Appeal from the Order of the Court of Common Pleas of Philadelphia County, in case of Richard Allen Reber v. Commonwealth of Pennsylvania, Pennsylvania Liquor Control Board and George Geaneotes, No. 2565 November Term, 1982.
Alan M. Feldman, with him, John J. McCarty, Raynes, McCarty, Binder, Ross & Mundy, for appellant.
Gary Stewart Selfin, Deputy Attorney General, with him, Theodore J. Chylack and Andrew S. Gordon, Deputy Attorneys General, and LeRoy S. Zimmerman, Attorney General, for appellees.
Judges Craig and Doyle, and Senior Judge Blatt, sitting as a panel of three. Opinion by Judge Craig.
[ 101 Pa. Commw. Page 399]
Richard Allen Reber appeals from an order of the Court of Common Pleas of Philadelphia County granting the defendant's motion for summary judgment in a civil action against the Pennsylvania Liquor Control Board (LCB). We vacate the order of the court and remand for a trial on the merits of Mr. Reber's negligence claim.
According to the pleadings, on August 16, 1982, Mr. Reber, who was then seventeen years old, asked Mr. Geaneotes, who was also seventeen years old, to purchase liquor from a state liquor store and gave him money to do so. The store employees did not question Mr. Geaneotes' age and sold him a fifth of liquor. Upon his return, Mr. Geaneotes and Mr. Reber drank the entire bottle of liquor that afternoon. Mr. Reber then mounted his motorcycle and drove to a friend's house. While en route, Mr. Reber became unconscious because of his intoxication and consequently lost control of his motorcycle. He was seriously and permanently injured.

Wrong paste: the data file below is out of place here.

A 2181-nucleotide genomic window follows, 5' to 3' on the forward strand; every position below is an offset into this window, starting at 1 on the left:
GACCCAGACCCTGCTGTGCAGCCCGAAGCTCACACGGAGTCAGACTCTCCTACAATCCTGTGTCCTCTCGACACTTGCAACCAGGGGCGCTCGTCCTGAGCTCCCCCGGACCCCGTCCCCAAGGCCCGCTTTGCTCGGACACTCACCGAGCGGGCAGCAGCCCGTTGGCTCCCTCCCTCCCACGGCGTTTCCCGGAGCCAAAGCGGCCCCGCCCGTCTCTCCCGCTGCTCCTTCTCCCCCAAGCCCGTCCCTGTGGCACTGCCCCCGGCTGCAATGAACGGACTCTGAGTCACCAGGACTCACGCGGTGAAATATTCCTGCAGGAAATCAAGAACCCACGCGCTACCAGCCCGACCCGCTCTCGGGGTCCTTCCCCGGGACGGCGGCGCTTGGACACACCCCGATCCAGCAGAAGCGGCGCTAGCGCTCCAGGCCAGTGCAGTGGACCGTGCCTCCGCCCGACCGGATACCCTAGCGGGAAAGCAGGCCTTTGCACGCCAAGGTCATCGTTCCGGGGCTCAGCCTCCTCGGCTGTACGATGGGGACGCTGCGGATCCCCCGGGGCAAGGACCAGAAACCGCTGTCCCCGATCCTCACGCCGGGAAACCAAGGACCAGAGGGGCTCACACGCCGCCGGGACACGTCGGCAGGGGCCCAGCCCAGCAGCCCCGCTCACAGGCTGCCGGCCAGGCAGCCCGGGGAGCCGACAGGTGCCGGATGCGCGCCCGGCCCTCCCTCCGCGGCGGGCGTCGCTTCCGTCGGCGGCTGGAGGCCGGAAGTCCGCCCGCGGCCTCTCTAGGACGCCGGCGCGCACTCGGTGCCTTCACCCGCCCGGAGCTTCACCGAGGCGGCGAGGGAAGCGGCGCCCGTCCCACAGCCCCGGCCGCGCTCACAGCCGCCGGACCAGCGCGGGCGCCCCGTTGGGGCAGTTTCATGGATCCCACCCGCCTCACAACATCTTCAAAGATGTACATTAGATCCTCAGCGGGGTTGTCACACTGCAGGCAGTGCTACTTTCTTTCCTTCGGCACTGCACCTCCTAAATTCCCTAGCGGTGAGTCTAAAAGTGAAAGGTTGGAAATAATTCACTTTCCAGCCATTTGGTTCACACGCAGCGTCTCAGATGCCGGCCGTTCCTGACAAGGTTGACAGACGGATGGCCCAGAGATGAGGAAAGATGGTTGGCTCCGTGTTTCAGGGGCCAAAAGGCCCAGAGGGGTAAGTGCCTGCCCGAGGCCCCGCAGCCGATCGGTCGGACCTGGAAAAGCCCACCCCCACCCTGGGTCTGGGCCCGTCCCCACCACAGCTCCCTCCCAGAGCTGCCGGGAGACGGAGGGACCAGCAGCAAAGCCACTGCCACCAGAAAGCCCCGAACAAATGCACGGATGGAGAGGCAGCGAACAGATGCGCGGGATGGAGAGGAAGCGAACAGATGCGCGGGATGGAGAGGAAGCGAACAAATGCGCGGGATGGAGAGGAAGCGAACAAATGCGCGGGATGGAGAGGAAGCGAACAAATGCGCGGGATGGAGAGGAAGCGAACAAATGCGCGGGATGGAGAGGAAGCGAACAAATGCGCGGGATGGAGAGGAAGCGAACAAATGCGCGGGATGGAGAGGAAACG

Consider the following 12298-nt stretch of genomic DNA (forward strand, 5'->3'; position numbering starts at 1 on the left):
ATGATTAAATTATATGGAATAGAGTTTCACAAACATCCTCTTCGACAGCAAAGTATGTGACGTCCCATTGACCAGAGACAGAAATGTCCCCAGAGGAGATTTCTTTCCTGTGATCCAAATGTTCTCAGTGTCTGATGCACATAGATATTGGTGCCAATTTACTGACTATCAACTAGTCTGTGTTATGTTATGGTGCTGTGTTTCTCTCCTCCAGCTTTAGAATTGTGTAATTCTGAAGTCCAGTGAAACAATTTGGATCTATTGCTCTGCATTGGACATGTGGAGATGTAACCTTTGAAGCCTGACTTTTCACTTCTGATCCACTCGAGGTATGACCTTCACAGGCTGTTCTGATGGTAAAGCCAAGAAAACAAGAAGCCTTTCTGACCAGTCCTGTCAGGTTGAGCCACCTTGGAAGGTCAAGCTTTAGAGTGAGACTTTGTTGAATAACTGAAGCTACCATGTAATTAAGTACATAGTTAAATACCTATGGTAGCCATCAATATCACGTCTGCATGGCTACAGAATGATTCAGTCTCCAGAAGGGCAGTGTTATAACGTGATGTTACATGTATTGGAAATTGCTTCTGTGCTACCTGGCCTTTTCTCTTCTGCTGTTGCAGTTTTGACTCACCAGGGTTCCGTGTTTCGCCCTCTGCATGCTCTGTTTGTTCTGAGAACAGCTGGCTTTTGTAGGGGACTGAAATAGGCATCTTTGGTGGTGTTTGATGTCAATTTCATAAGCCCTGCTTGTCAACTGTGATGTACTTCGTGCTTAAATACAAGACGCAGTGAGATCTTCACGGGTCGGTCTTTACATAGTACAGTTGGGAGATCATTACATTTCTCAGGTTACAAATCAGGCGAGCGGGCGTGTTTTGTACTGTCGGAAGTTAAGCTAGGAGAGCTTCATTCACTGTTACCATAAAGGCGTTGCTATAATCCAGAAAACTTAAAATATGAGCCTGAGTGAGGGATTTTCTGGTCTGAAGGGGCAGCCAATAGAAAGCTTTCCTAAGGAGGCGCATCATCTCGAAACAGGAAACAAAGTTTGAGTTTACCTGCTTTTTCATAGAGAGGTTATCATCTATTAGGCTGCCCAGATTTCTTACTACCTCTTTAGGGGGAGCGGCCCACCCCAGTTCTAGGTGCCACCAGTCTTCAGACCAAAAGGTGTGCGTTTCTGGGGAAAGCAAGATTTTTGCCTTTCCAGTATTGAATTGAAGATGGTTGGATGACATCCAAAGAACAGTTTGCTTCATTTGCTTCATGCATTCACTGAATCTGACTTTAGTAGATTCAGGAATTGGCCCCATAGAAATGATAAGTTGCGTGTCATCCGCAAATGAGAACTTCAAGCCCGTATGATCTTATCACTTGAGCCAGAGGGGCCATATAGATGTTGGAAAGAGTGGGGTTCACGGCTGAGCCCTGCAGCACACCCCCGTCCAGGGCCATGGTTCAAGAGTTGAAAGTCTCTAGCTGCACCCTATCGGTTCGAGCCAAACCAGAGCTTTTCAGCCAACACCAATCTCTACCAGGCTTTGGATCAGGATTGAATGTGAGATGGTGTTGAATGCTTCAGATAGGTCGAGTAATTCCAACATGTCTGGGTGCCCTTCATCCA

Mr. Reber sued the LCB to recover damages based on the LCB's alleged liability for negligent sale of liquor to Mr. Geaneotes. The LCB moved for summary judgment claiming that, even if the allegations are true, no cause of action exists. The Court of Common Pleas of Philadelphia County agreed and granted the motion for summary judgment.
Of course, the granting of summary judgment is proper only when the case is free from doubt. The moving party must establish that there is no genuine issue
[ 101 Pa. Commw. Page 400]
of material fact and that it is entitled to judgment as a matter of law. Pennsylvania Funeral Directors Association v. State Board of Funeral Directors, 90 Pa. Commonwealth Ct. 175, 494 A.2d 67 (1985). Our scope of review, therefore, is to determine whether Mr. Reber's complaint contains averments which, when accepted as true, create a cause of action upon which relief could be granted.
Mr. Reber argues that the LCB is not entitled to summary judgment because he has two causes of action against the LCB: (1) an action based directly on a violation of section 493(1) of the Liquor Code,*fn1 47 P.S. § 4-493(1); and (2) an action in negligence. We may dismiss the first cause of action by noting that, although section 493(1), as a penal provision subjecting persons to a penalty, prohibits the board from selling liquor to minors, the Liquor Code does not thereby grant an explicit statutory civil remedy to injured members of the public.
However, Mr. Reber's alternative cause of action presents the general issue of this case: May a plaintiff plead a cause of action in negligence against the LCB for illegally selling liquor to a minor who, in turn, provides that liquor to the minor ...